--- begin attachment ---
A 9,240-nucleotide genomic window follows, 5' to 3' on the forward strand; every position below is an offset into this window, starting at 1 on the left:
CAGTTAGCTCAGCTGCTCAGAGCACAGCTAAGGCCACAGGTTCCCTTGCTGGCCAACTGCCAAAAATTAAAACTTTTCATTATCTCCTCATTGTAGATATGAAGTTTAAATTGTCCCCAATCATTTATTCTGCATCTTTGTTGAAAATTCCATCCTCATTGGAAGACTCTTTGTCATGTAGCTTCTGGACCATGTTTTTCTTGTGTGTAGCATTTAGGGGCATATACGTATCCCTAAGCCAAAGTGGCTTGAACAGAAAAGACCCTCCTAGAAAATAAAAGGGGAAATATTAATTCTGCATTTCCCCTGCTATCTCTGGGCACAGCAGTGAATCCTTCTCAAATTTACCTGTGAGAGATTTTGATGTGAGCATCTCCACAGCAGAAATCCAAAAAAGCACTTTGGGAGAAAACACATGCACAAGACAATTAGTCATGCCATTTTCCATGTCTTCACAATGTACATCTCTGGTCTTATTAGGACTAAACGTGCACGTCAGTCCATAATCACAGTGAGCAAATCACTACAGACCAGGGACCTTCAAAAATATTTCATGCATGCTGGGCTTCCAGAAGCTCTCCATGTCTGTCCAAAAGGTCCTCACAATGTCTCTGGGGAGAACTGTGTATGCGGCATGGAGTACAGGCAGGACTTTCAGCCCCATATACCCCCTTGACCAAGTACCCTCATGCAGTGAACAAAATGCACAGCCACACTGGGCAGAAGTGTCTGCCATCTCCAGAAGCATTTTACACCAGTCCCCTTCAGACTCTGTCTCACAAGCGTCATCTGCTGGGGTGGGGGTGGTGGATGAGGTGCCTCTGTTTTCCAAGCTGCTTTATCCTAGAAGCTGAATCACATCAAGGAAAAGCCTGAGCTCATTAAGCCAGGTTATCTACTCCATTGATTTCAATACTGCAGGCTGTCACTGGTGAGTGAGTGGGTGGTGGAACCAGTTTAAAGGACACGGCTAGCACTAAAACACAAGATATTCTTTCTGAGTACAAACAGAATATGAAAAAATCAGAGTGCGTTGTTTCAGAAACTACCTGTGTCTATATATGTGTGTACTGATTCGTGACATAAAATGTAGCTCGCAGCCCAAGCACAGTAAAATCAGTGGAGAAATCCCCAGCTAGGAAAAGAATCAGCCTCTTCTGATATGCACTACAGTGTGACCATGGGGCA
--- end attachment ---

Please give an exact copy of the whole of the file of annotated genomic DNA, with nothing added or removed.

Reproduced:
A 9,240-nucleotide genomic window follows, 5' to 3' on the forward strand; every position below is an offset into this window, starting at 1 on the left:
CAGTTAGCTCAGCTGCTCAGAGCACAGCTAAGGCCACAGGTTCCCTTGCTGGCCAACTGCCAAAAATTAAAACTTTTCATTATCTCCTCATTGTAGATATGAAGTTTAAATTGTCCCCAATCATTTATTCTGCATCTTTGTTGAAAATTCCATCCTCATTGGAAGACTCTTTGTCATGTAGCTTCTGGACCATGTTTTTCTTGTGTGTAGCATTTAGGGGCATATACGTATCCCTAAGCCAAAGTGGCTTGAACAGAAAAGACCCTCCTAGAAAATAAAAGGGGAAATATTAATTCTGCATTTCCCCTGCTATCTCTGGGCACAGCAGTGAATCCTTCTCAAATTTACCTGTGAGAGATTTTGATGTGAGCATCTCCACAGCAGAAATCCAAAAAAGCACTTTGGGAGAAAACACATGCACAAGACAATTAGTCATGCCATTTTCCATGTCTTCACAATGTACATCTCTGGTCTTATTAGGACTAAACGTGCACGTCAGTCCATAATCACAGTGAGCAAATCACTACAGACCAGGGACCTTCAAAAATATTTCATGCATGCTGGGCTTCCAGAAGCTCTCCATGTCTGTCCAAAAGGTCCTCACAATGTCTCTGGGGAGAACTGTGTATGCGGCATGGAGTACAGGCAGGACTTTCAGCCCCATATACCCCCTTGACCAAGTACCCTCATGCAGTGAACAAAATGCACAGCCACACTGGGCAGAAGTGTCTGCCATCTCCAGAAGCATTTTACACCAGTCCCCTTCAGACTCTGTCTCACAAGCGTCATCTGCTGGGGTGGGGGTGGTGGATGAGGTGCCTCTGTTTTCCAAGCTGCTTTATCCTAGAAGCTGAATCACATCAAGGAAAAGCCTGAGCTCATTAAGCCAGGTTATCTACTCCATTGATTTCAATACTGCAGGCTGTCACTGGTGAGTGAGTGGGTGGTGGAACCAGTTTAAAGGACACGGCTAGCACTAAAACACAAGATATTCTTTCTGAGTACAAACAGAATATGAAAAAATCAGAGTGCGTTGTTTCAGAAACTACCTGTGTCTATATATGTGTGTACTGATTCGTGACATAAAATGTAGCTCGCAGCCCAAGCACAGTAAAATCAGTGGAGAAATCCCCAGCTAGGAAAAGAATCAGCCTCTTCTGATATGCACTACAGTGTGACCATGGGGCA